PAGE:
Fitness tip – Pelvic position for dips

Fitness tip – Pelvic position for dips

by Evigan Xiao 25 Feb 2020

Have you ever suffered from back aches while doing dips? It doesn’t seem like it should happen – the dip is an upper-body exercise, so why would it be stressing the lower body? The truth is, poor pelvic posture can still affect you even if you’re putting any load on it.

 

When it comes to dips, most people would probably adopt a starting position like this:

 

Location and equipment courtesy of TripleFit

 

Now technically, this isn’t wrong per se. The shoulders are drawn back and down, along with a strong extension in the thoracic spine. The joints of the shoulder, elbow and wrist are also stacked, minimsing the moment arm for maximum efficiency. If one were to perform a set of dips like that, there would be no problem as far as upper body mechanics are confirmed.

 

If you look at the lumbar area however, you’d notice that there’s a fair amount of extension going on. In fact, if it were a standing position you’d probably find that it bears a striking resemblance to what happens in anterior pelvic tilts (APT). APT is commonly expressed with individuals with spend long amounts of time seated, and is typically accompanied with some degree of lower back pain. While the tilt shown in the picture may or may not be linked with APT, improper pelvic position combined with the weight of gravity acting on it can nonetheless pull it into an anterior tilt.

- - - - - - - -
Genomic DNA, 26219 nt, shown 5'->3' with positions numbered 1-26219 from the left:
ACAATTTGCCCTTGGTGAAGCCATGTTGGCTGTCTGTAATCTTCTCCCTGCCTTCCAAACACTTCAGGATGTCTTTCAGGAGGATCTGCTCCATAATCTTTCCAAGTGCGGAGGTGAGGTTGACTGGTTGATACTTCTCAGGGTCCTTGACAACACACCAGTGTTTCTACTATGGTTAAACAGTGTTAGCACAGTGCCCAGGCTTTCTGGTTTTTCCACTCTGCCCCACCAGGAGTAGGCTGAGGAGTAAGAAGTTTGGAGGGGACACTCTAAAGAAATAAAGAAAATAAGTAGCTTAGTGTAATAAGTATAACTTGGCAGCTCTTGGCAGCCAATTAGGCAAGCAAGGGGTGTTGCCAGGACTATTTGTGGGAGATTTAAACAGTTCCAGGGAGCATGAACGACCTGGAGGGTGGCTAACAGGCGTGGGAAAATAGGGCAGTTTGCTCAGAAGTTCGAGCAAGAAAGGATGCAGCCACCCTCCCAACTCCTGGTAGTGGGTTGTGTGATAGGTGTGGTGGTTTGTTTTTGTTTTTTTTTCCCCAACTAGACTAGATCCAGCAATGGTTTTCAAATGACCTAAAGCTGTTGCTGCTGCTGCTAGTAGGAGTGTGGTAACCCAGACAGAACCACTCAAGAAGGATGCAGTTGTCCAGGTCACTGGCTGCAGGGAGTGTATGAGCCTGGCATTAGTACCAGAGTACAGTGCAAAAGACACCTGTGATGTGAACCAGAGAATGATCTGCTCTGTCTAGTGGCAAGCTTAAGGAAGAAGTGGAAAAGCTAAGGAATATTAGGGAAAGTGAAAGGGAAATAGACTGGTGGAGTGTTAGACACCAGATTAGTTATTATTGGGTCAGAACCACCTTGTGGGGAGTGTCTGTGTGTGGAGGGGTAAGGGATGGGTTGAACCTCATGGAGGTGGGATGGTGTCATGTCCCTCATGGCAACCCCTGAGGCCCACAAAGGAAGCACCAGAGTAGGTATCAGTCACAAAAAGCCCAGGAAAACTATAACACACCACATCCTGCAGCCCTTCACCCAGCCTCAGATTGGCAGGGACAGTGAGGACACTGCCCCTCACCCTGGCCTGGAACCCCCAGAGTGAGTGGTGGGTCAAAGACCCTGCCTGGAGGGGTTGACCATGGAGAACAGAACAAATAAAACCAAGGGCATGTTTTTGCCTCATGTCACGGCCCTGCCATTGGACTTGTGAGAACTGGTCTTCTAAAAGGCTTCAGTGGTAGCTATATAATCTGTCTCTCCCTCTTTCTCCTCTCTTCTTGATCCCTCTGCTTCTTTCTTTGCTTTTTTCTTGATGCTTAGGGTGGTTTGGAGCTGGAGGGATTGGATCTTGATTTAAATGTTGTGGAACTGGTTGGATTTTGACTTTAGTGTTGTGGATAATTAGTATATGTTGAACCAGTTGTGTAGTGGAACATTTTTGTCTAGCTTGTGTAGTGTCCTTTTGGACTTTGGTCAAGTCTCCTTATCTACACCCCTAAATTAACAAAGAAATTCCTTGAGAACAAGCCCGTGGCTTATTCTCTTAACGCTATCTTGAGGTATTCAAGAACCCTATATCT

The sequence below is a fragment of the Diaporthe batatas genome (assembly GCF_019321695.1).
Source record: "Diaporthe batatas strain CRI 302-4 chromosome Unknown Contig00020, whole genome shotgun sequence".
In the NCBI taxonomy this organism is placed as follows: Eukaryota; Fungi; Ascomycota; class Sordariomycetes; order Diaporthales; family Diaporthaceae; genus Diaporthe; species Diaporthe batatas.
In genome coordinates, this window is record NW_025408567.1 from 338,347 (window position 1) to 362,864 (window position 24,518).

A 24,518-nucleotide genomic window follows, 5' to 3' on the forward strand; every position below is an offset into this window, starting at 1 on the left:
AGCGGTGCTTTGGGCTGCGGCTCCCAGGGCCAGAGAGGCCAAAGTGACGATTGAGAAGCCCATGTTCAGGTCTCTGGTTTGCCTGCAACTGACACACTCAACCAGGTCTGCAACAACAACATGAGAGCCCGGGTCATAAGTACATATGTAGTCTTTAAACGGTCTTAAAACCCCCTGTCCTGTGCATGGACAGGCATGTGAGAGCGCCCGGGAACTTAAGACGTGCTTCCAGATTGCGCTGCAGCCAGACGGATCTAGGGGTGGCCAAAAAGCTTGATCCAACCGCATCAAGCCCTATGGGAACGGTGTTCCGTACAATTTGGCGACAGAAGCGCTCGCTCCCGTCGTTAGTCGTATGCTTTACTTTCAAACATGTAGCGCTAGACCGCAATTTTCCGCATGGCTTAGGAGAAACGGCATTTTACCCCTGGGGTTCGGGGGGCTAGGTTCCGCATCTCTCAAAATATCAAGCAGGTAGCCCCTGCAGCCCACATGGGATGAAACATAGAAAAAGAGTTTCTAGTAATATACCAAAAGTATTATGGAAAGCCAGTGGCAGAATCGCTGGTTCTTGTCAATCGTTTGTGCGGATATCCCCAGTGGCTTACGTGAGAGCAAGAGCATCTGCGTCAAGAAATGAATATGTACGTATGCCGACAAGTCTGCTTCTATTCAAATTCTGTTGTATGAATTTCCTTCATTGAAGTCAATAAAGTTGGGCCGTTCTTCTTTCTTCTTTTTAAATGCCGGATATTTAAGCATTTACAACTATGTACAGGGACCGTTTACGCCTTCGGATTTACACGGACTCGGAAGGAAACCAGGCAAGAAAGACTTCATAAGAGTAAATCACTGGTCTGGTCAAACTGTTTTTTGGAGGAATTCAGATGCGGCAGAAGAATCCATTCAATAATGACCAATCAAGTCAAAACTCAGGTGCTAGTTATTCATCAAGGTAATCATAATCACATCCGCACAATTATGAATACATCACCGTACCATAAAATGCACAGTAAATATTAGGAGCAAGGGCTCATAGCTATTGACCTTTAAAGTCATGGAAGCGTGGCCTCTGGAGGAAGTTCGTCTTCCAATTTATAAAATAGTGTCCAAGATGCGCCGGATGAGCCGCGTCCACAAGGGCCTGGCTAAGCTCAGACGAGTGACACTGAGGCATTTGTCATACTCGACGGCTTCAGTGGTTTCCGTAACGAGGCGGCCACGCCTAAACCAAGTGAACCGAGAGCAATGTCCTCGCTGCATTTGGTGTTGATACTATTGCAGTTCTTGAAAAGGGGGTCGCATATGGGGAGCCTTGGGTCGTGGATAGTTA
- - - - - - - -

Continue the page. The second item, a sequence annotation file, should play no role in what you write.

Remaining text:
Luckily, it’s an easy fix. Engaging the hip muscles during dips can be done by simply pointing the toes towards the floor. This cue automatically realigns your pelvis into a more neutral position, and should alleviate it of any pressure. Note that this should be an active cue as taking a more passive approach to it can affect its efficacy, especially when fatigue starts to accumulate.

 

Location and equipment courtesy of TripleFit

 

This cue can also be utilised for chin-ups and pull-ups, where a lack of hip control can result in similar consequences as with dips and even affect performance. As you become stronger and start adding external loading to your movements, keeping this position becomes even more essential, especially where exercise longevity is concerned.